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Latin, a cup, from Ancient Greek σκῠ́φος ‎(skúphos).


scyphus ‎(plural scyphi)

  1. A kind of large drinking cup used in Ancient Greece and Ancient Rome, especially by poor people.
  2. (botany) The cup of a narcissus, or a similar appendage to the corolla in other flowers.
  3. (lichenology) A cup-shaped stem or podetium in lichens.

Part or all of this entry has been imported from the 1913 edition of Webster’s Dictionary, which is now free of copyright and hence in the public domain. The imported definitions may be significantly out of date, and any more recent senses may be completely missing.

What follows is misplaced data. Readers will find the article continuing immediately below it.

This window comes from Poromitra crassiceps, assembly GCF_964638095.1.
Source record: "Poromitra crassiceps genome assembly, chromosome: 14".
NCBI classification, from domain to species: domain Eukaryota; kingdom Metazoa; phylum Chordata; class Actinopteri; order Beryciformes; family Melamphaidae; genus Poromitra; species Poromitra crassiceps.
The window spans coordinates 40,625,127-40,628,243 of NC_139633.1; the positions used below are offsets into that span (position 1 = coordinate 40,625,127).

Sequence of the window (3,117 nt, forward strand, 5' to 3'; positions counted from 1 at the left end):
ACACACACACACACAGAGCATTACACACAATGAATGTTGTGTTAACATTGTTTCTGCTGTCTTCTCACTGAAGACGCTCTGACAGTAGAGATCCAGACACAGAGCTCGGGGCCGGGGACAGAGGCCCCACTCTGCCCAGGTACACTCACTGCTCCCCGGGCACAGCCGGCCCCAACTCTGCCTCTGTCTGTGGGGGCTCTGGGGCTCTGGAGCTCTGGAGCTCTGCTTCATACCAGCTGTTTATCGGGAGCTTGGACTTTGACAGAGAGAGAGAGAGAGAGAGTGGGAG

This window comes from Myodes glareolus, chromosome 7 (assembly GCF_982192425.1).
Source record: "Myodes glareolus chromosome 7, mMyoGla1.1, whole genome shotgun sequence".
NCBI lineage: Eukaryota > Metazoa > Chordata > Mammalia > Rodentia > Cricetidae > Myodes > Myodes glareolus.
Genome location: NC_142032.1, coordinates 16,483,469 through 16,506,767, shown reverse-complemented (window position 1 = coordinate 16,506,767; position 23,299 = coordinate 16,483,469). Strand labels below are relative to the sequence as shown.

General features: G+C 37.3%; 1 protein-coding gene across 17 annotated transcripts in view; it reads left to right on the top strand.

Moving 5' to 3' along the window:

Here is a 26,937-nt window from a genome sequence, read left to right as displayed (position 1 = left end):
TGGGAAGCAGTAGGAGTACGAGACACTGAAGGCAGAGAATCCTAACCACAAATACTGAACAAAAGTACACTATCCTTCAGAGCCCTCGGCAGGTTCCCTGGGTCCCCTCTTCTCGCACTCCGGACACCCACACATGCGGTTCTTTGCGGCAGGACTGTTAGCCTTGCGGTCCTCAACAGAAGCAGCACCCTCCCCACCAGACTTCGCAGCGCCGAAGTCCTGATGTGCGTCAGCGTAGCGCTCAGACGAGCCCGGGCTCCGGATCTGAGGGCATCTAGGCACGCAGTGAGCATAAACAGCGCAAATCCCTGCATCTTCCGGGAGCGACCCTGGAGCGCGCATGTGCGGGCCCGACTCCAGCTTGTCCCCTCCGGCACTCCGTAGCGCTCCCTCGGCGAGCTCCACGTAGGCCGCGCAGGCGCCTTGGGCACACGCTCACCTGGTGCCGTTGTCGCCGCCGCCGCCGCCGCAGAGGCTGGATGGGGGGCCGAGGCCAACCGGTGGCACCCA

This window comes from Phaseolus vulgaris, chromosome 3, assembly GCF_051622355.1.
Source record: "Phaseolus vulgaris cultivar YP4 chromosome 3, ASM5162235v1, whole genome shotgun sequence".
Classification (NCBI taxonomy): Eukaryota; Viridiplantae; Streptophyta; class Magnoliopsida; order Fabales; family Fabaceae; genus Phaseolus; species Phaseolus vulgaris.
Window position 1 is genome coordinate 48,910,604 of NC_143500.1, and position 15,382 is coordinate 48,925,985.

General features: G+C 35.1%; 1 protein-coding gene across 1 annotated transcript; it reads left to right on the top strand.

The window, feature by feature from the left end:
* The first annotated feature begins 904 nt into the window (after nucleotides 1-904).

scyphus m ‎(genitive scyphī); second declension

  1. cup, goblet
  2. communion cup


Second declension.

Case Singular Plural
nominative scyphus scyphī
genitive scyphī scyphōrum
dative scyphō scyphīs
accusative scyphum scyphōs
ablative scyphō scyphīs
vocative scyphe scyphī


  • scyphus in Charlton T. Lewis & Charles Short (1879) A Latin Dictionary, Oxford: Clarendon Press
  • scyphus in Charlton T. Lewis (1891) An Elementary Latin Dictionary, New York: Harper & Brothers
  • scyphus” in Félix Gaffiot (1934), Dictionnaire Illustré Latin-Français, Paris: Hachette.
  • scyphus in Harry Thurston Peck, editor (1898) Harper's Dictionary of Classical Antiquities, New York: Harper & Brothers
  • scyphus in William Smith et al., editor (1890) A Dictionary of Greek and Roman Antiquities, London: William Wayte. G. E. Marindin